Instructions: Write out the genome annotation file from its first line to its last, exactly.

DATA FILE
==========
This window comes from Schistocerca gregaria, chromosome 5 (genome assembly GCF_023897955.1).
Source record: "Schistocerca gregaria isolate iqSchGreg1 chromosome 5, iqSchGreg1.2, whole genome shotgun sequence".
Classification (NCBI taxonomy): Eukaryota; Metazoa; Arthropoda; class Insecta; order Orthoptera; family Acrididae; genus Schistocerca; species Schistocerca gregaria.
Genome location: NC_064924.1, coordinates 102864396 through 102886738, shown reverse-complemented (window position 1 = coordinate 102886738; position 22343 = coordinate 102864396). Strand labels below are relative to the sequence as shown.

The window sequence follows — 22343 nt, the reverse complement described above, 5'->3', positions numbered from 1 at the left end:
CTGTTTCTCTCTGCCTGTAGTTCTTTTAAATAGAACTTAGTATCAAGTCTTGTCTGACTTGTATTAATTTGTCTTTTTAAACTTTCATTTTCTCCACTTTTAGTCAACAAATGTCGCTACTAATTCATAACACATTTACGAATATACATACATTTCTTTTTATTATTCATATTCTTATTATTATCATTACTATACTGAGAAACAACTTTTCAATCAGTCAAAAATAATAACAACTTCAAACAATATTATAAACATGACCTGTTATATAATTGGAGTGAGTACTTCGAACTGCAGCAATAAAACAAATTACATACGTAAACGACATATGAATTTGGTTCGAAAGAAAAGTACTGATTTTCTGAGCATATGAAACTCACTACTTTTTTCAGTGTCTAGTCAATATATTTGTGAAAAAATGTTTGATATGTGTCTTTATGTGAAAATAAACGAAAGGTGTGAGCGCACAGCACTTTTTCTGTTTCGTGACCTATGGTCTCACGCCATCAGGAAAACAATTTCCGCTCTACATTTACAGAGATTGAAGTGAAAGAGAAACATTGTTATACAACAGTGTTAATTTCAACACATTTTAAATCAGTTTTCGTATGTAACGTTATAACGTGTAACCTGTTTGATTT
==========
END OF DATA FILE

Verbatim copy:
This window comes from Schistocerca gregaria, chromosome 5 (genome assembly GCF_023897955.1).
Source record: "Schistocerca gregaria isolate iqSchGreg1 chromosome 5, iqSchGreg1.2, whole genome shotgun sequence".
Classification (NCBI taxonomy): Eukaryota; Metazoa; Arthropoda; class Insecta; order Orthoptera; family Acrididae; genus Schistocerca; species Schistocerca gregaria.
Genome location: NC_064924.1, coordinates 102864396 through 102886738, shown reverse-complemented (window position 1 = coordinate 102886738; position 22343 = coordinate 102864396). Strand labels below are relative to the sequence as shown.

The window sequence follows — 22343 nt, the reverse complement described above, 5'->3', positions numbered from 1 at the left end:
CTGTTTCTCTCTGCCTGTAGTTCTTTTAAATAGAACTTAGTATCAAGTCTTGTCTGACTTGTATTAATTTGTCTTTTTAAACTTTCATTTTCTCCACTTTTAGTCAACAAATGTCGCTACTAATTCATAACACATTTACGAATATACATACATTTCTTTTTATTATTCATATTCTTATTATTATCATTACTATACTGAGAAACAACTTTTCAATCAGTCAAAAATAATAACAACTTCAAACAATATTATAAACATGACCTGTTATATAATTGGAGTGAGTACTTCGAACTGCAGCAATAAAACAAATTACATACGTAAACGACATATGAATTTGGTTCGAAAGAAAAGTACTGATTTTCTGAGCATATGAAACTCACTACTTTTTTCAGTGTCTAGTCAATATATTTGTGAAAAAATGTTTGATATGTGTCTTTATGTGAAAATAAACGAAAGGTGTGAGCGCACAGCACTTTTTCTGTTTCGTGACCTATGGTCTCACGCCATCAGGAAAACAATTTCCGCTCTACATTTACAGAGATTGAAGTGAAAGAGAAACATTGTTATACAACAGTGTTAATTTCAACACATTTTAAATCAGTTTTCGTATGTAACGTTATAACGTGTAACCTGTTTGATTT